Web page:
Fresh Fruit Broken Bodies Book Review

1182 Words 5 Pages
Seth Holmes is a cultural anthropologist and a physician. His research focuses on issues such as social inequalities, ethnic hierarchies, immigration, and healthcare. Holmes’ Fresh Fruit, Broken Bodies is a riveting ethnography that describes the suffering of undocumented Triqui farmworkers from Oaxaca, Mexico. In this ethnography, Holmes calls for immigration and healthcare reform, and emphasizes the high costs to human bodies and the planet of cheap food accessible in developed countries thanks to Third World labor. The book is based on 18 months of full-time, multi-sited ethnographic research encompassing a multinational agricultural migrant circuit linking villages in Oaxaca, Mexico to agricultural areas of Washington State, Oregon, and …show more content…
Powerful people, like politicians and policy makers, use their power to stratify migrant workers by describing them with derogatory terms like “illegal aliens” that create fear and correlate vindication of legislations that exclude them from seeking education, healthcare, and other services. Holmes stresses that migrant workers deserve more respect because they are very hardworking and law-abiding people. Unfortunately, the deep-rooted anti-immigrant sentiment translates over to the farm, where class, citizenship, language, and race form primary power fault lines. The structural violence of labor hierarchies in America organized around these attributes positions the Triqui at the bottom, with the most dangerous and difficult occupations and the worst accommodations. Holmes justifies the above by describing his experience of berry picking (“It honestly felt like pure torture” says Holmes) and living with the Triqui in deplorable conditions. The corporatization of American agriculture in tandem with liberal trade policies squeezes the profit margin of growers, limiting their ability to increase pay and/or improve living and working conditions for migrant workers. In this case, it can be noticed that structural violence is enacted by market rule and later channeled by international and domestic racism, classism, and anti-immigrant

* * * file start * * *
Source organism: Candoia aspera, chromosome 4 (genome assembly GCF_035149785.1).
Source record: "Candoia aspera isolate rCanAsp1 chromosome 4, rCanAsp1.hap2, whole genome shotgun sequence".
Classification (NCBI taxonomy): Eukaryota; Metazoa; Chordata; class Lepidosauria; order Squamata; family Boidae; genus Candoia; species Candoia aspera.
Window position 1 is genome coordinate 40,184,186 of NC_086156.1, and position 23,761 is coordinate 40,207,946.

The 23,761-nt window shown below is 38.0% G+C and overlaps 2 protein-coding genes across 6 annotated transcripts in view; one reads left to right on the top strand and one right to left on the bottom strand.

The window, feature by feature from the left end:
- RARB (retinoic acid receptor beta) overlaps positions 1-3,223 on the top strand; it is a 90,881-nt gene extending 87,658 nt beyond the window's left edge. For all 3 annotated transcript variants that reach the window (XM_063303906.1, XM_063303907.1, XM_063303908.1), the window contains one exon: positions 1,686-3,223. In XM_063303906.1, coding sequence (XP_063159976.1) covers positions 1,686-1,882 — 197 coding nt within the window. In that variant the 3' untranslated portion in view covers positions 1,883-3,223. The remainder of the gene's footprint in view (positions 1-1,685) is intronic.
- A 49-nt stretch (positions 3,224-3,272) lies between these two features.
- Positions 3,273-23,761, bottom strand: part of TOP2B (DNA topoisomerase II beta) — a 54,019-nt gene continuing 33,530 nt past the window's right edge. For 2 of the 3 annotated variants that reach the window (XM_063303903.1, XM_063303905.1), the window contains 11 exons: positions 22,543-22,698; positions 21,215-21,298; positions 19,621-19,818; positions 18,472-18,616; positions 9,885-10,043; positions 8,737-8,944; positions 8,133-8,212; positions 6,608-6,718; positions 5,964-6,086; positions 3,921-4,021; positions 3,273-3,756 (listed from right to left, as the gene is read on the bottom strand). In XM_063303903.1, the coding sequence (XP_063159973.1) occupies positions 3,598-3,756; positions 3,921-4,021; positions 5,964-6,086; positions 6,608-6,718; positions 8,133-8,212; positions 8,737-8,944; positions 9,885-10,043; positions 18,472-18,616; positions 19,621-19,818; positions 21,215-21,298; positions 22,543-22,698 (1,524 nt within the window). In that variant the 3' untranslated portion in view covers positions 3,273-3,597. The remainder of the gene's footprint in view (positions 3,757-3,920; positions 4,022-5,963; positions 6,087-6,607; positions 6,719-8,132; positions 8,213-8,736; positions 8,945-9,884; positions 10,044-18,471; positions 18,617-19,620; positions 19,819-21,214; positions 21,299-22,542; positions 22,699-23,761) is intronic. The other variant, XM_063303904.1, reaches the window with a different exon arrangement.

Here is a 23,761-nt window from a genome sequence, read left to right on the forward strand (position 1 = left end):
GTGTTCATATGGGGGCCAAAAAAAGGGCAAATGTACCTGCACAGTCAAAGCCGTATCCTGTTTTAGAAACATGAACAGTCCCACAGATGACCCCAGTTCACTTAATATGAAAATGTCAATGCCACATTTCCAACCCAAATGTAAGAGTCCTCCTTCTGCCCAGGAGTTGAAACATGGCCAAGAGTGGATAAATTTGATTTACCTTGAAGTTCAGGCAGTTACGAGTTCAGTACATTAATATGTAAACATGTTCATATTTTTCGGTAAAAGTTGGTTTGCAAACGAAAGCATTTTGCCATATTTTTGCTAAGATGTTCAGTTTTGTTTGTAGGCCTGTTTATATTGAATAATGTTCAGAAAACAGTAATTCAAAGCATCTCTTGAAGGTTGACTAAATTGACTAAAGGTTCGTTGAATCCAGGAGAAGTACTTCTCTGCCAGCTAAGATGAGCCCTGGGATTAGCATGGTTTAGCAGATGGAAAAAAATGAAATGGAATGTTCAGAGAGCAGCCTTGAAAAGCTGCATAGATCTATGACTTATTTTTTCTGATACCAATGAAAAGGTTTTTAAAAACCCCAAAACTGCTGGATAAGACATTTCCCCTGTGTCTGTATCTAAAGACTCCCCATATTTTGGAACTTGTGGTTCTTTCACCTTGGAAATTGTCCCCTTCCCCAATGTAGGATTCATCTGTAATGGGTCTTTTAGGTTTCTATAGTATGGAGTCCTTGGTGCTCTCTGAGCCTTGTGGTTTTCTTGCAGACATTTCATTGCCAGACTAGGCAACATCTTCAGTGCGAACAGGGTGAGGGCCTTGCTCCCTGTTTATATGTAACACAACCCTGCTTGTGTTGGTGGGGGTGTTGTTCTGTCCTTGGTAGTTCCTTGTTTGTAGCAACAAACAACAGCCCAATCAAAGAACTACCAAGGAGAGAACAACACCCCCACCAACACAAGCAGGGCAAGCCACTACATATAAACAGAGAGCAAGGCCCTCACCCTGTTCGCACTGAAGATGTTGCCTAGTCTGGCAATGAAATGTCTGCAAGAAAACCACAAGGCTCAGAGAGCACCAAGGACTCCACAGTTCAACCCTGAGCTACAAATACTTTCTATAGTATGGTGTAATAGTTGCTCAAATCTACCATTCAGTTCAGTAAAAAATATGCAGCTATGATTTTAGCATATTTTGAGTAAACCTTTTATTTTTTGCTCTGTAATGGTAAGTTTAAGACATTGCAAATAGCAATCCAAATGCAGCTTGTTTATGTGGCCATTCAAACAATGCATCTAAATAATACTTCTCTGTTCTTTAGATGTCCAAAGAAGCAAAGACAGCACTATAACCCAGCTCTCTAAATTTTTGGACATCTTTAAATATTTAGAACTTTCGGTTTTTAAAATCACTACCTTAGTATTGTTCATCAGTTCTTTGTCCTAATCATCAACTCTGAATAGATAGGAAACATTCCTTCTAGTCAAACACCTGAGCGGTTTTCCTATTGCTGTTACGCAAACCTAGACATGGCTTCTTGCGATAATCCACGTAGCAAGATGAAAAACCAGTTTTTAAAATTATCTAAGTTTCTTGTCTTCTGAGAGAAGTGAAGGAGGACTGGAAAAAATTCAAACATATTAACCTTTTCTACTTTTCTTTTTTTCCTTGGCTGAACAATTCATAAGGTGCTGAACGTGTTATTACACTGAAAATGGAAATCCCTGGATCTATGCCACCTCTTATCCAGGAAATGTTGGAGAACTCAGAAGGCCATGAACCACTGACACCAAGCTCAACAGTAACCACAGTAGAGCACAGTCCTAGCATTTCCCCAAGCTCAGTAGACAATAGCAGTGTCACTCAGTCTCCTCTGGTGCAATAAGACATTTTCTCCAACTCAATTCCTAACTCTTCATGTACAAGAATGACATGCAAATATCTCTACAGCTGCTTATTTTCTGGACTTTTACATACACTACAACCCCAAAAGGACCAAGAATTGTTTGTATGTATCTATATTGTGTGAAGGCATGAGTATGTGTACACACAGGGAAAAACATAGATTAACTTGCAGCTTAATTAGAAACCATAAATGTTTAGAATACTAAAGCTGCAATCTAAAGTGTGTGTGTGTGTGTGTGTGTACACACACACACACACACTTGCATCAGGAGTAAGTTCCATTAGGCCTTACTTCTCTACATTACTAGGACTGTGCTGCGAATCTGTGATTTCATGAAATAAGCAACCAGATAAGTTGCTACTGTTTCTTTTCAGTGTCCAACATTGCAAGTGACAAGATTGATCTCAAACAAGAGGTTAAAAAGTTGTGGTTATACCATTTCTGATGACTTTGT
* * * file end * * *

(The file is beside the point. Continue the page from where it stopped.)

Related Documents